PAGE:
Mumbai, Sep 16: Market pundits are of the view that political developments in New Delhi will decide the fate of capital markets, more than any other global factors, in the forthcoming week. The market will be keenly watching developments on the political front as the government wants the Indo-US nuclear deal to go through.
While the operationalisation of the Indo-US deal has been put on hold by the government pending the findings of a committee, it cannot be stalled forever. A flashpoint may come sooner or later.
The four Communist parties have 60 members of parliament (MPs) in the 545-member lower house of parliament. Prime Minister Manmohan Singh's government could fall or be reduced to a minority if the Left withdraws support, political analysts pointed out.
Yet, some analysts reckon that political turmoil arising from nuke deal will not impact India's basic economic fundamentals though some infrastructure projects may get delayed. India's economy is expected to post strong growth for a long period of time mainly due to favourable demographics. The annual inflation growth declined to a two-year low of 3.52 per cent in the week ended September 1 from 3.79 per cent in the week ended August 25, due to falling prices of pulses, vegetables, condiments and spices. Wholesale price index (WPI) stood at 5.34 per cent in the corresponding week a year ago.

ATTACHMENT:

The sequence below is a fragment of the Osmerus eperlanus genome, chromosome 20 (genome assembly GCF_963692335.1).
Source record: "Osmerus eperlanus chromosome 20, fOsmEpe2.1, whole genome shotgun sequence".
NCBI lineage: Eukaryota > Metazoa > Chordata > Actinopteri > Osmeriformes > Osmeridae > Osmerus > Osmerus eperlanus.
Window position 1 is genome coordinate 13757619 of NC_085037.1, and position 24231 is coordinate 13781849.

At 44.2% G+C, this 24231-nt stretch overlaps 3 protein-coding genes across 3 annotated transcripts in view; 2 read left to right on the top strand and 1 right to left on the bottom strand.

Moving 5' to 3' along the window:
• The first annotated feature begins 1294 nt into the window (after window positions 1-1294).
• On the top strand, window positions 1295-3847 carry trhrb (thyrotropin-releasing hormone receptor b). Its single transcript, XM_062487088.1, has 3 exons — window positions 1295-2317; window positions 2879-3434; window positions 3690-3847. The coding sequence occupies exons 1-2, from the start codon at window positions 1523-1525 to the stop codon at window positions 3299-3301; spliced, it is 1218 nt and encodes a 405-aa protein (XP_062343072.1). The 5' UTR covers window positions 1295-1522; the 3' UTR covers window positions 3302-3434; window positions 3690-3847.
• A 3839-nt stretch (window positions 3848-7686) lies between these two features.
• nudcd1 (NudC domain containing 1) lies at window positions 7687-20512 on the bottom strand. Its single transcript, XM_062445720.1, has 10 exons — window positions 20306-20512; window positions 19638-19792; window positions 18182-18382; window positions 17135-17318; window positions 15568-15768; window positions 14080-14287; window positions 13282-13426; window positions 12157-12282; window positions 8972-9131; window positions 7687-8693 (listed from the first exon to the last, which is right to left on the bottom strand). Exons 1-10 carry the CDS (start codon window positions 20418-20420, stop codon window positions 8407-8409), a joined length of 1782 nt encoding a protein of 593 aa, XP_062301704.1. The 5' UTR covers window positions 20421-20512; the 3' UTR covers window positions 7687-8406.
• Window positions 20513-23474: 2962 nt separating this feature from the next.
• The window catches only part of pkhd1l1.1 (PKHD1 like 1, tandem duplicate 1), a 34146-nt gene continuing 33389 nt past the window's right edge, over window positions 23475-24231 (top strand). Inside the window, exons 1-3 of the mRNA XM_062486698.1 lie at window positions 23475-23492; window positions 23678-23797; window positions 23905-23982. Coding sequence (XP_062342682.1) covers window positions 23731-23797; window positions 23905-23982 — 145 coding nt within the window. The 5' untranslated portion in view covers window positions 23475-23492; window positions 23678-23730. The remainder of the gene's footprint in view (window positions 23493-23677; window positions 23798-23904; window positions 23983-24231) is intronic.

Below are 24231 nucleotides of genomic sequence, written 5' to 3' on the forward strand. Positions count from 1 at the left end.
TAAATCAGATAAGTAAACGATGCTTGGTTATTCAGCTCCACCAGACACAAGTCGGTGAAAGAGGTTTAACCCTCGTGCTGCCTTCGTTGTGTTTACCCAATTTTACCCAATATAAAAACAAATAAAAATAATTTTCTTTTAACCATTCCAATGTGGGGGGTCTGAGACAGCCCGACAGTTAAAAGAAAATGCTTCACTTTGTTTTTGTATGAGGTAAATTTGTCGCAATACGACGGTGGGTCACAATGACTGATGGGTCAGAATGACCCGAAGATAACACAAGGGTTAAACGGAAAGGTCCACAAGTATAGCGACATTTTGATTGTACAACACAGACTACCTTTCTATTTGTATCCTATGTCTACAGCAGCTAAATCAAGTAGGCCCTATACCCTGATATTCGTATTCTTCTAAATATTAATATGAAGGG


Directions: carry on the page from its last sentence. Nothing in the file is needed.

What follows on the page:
''Further, a US recession is unlikely to impact India in a big way given that the Indian economy is driven by domestic demand.
Exports to US account for just about 2 per cent of India's gross domestic product (GDP),'' economists explained.
The Bombay Stock Exchange (BSE) Sensex rose 13.38 points or 0.09 per cent to settle at 15,603.80 in the week ended September 14, while the National Stock Exchange (NSE) S&P CNX Nifty rose 8.5 points or 0.18 per cent to 4,518 last week. The barometer index is now just 265.05 points away from all-time high of 15,868.85 it had struck on 24 July 2007.
''The near term trigger for global markets is US Federal Reserve's policy meeting on Tuesday (Sep 18). There are hopes that the US Federal Reserve will cut the fed funds rate by at least a quarter percentage point on that day. An aggressive rate cut by the Fed in the coming months, will inject liquidity which in turn may lead to a surge in inflow by foreign institutional investors (FIIs) in emerging markets including India. Meanwhile, strong domestic liquidity will support the market at declines. Domestic private insurance firms have been channelising money raised through unit-linked insurance plans (with a high weightage for equities),'' market analysts said.